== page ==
“At the recent Atypon Community meeting in Washington DC, accessibility was a topic on many customers’ minds.
This is a real shift: five years ago, very few publishers or societies were talking about accessibility. In the past, publishers’ accessibility requirements were typically driven by requests from institutions and libraries with accessibility written into their missions and their service requirements. Conversations with Atypon would often come when a publisher or society had received a voluntary product accessibility template (VPAT) and needed to know whether they were compliant. Now, with a growing commitment to diversity, equity and inclusion (DEI), combined with new incoming legislation and policy requirements, publishers and societies are starting to realise they need to get serious about accessibility. New requirements all content providers will need to take note of include:
The EU Directive 2019/882 (the European Accessibility Act). Coming into in effect July 2025, the Directive promotes “full and effective equal participation by improving access to mainstream products and services that, through their initial design or subsequent adaptation, address the particular needs of persons with disabilities.” Our expectation is this type of legislation will be quickly followed in the US.
The OSTP Nelson Memo (‘Ensuring Free, Immediate, and Equitable Access to Federally Funded Research’). Although primarily about delivering greater availability of US government-funded research through open access, the memorandum indicates that agency plans must outline “online access to peer-reviewed scholarly publications in formats that allow for machine-readability and enabling broad accessibility through assistive devices.” It therefore places a focus not only on the availability of resources, but the ability for all to access and benefit from these….”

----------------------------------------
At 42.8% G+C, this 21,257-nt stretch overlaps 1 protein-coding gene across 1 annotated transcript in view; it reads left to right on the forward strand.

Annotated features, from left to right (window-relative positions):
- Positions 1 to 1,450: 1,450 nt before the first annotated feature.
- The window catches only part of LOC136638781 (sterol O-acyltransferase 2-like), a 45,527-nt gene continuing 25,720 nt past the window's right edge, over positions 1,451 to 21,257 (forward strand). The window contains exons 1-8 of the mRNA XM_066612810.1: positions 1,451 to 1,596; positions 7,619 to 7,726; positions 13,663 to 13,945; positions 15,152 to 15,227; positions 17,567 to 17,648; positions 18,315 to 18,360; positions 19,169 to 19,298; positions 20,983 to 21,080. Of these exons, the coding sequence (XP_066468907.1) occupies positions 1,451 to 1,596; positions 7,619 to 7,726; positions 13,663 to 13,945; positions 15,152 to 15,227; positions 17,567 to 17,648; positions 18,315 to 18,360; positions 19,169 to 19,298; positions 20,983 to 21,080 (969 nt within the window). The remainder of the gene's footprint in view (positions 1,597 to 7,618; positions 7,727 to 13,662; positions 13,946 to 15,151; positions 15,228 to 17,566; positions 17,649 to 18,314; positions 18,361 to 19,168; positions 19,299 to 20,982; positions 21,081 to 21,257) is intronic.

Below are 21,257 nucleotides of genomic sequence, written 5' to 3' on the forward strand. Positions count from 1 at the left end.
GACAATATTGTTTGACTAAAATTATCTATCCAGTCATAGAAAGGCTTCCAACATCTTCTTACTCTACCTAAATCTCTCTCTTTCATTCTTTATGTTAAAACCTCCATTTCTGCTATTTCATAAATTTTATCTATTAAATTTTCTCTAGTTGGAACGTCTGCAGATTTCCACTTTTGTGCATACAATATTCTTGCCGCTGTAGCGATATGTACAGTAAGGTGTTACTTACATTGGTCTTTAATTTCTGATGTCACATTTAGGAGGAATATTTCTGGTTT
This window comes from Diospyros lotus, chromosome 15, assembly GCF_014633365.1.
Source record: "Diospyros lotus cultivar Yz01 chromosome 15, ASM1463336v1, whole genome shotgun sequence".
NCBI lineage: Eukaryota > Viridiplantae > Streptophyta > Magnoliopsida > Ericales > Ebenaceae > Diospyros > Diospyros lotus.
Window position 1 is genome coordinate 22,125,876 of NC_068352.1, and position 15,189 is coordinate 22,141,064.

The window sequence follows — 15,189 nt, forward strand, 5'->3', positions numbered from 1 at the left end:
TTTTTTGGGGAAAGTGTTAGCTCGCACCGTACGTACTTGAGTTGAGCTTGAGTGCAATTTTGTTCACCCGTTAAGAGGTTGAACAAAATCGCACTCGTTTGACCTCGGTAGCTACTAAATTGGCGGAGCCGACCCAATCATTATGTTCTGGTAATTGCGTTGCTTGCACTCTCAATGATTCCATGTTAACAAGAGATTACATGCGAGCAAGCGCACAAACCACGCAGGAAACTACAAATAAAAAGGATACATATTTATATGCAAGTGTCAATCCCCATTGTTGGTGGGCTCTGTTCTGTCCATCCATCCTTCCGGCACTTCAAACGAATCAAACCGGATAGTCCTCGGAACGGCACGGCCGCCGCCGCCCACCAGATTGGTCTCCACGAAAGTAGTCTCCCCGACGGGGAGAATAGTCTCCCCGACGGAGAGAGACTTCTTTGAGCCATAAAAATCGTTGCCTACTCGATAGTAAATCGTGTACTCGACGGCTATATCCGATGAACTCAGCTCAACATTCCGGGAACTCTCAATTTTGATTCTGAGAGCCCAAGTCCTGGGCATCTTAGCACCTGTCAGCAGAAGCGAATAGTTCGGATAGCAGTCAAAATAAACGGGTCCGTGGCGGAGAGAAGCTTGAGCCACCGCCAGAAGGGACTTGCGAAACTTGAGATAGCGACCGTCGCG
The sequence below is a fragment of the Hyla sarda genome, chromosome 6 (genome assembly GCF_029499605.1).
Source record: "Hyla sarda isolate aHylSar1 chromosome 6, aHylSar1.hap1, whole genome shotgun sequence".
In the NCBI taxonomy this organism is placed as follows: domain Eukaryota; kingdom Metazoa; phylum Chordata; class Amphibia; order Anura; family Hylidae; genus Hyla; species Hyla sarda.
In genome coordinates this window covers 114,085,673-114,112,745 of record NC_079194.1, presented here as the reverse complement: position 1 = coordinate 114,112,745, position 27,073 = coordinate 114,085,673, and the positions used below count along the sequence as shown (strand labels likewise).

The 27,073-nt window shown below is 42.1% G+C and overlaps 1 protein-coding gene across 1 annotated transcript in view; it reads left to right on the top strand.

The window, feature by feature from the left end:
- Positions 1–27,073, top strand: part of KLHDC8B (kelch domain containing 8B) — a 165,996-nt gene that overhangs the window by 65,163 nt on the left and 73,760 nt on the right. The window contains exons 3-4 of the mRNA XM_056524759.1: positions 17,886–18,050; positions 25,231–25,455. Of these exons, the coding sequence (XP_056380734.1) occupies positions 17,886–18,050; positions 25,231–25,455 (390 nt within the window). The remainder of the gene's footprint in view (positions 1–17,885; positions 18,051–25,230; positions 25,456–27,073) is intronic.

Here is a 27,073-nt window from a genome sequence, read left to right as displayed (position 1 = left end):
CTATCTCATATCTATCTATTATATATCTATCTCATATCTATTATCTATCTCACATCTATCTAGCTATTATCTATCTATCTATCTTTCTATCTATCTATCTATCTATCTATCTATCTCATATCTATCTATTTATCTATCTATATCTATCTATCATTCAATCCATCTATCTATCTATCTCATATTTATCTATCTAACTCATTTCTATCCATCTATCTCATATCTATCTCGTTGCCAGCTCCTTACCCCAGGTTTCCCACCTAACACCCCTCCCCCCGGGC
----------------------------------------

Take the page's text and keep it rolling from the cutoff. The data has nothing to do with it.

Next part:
Alberto Pepe, Matteo Cantiello, and Josh Nicholson, in their arXiv paper calling on arXiv to overhaul itself:
Disclaimer: This article has originally been written and posted on Authorea, a collaborative online platform for technical and data-driven documents. Authorea is being developed to respond to some of the concerns with current methodology raised in this very piece, and as such is suggested as a possible future alternative to existing preprint servers.
The paper doesn’t mention that Authorea is owned by Atypon, which itself is a subsidiary of publishing oligopolist Wiley. All three authors are affiliated with the Wiley-owned platform.
Which begs the question: will the arXiv of the future be nonprofit?
To make all content across the Science family of journals more integrated, discoverable, and visually compelling for the reader, the American Association for the Advancement of Science (AAAS), the world’s largest general scientific society and publisher of the Science family of journals, will move its full suite of online content to Atypon’s online publishing platform, Literatum, in the summer of 2021.
How Wiley and Sons is Positioned Against Open Access